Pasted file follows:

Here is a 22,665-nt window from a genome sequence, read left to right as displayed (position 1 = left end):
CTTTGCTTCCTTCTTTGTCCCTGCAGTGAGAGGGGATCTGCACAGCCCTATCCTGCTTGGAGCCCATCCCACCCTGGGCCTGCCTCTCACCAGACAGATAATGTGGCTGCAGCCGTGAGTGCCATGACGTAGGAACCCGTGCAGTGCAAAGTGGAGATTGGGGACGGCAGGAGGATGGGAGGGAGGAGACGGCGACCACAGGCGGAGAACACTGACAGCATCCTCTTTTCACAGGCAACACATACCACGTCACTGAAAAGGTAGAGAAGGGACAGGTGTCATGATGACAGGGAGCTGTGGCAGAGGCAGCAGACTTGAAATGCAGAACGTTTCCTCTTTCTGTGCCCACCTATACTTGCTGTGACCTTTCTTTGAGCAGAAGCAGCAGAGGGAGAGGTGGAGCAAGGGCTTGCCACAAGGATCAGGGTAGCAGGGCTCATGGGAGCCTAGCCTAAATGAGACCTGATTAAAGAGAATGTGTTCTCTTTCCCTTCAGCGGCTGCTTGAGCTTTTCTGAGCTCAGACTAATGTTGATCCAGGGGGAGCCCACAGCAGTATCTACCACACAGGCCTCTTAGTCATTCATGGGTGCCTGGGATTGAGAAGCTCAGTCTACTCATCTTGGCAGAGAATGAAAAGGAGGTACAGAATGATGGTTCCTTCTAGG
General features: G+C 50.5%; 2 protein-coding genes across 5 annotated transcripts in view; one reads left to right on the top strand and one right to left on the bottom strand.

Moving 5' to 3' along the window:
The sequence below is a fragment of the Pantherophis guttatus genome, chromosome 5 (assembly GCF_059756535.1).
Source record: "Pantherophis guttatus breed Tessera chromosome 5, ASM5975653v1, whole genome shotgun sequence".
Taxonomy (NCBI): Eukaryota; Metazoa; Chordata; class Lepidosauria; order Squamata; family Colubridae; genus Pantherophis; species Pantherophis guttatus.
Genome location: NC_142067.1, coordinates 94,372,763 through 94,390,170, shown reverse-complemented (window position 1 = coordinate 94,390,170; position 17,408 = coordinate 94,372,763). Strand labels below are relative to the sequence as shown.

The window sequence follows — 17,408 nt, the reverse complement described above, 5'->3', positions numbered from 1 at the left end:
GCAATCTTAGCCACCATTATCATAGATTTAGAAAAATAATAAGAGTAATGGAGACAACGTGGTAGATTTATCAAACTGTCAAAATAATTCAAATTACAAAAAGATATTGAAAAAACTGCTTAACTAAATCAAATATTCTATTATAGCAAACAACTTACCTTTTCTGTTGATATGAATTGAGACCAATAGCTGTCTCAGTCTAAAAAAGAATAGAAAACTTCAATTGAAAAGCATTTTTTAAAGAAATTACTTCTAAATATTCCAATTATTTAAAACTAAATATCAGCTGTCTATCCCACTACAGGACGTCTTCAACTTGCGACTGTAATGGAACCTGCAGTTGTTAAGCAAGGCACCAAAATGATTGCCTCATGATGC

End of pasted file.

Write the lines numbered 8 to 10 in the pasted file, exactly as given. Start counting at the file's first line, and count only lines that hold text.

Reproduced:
Genome location: NC_142067.1, coordinates 94,372,763 through 94,390,170, shown reverse-complemented (window position 1 = coordinate 94,390,170; position 17,408 = coordinate 94,372,763). Strand labels below are relative to the sequence as shown.

The window sequence follows — 17,408 nt, the reverse complement described above, 5'->3', positions numbered from 1 at the left end:
GCAATCTTAGCCACCATTATCATAGATTTAGAAAAATAATAAGAGTAATGGAGACAACGTGGTAGATTTATCAAACTGTCAAAATAATTCAAATTACAAAAAGATATTGAAAAAACTGCTTAACTAAATCAAATATTCTATTATAGCAAACAACTTACCTTTTCTGTTGATATGAATTGAGACCAATAGCTGTCTCAGTCTAAAAAAGAATAGAAAACTTCAATTGAAAAGCATTTTTTAAAGAAATTACTTCTAAATATTCCAATTATTTAAAACTAAATATCAGCTGTCTATCCCACTACAGGACGTCTTCAACTTGCGACTGTAATGGAACCTGCAGTTGTTAAGCAAGGCACCAAAATGATTGCCTCATGATGC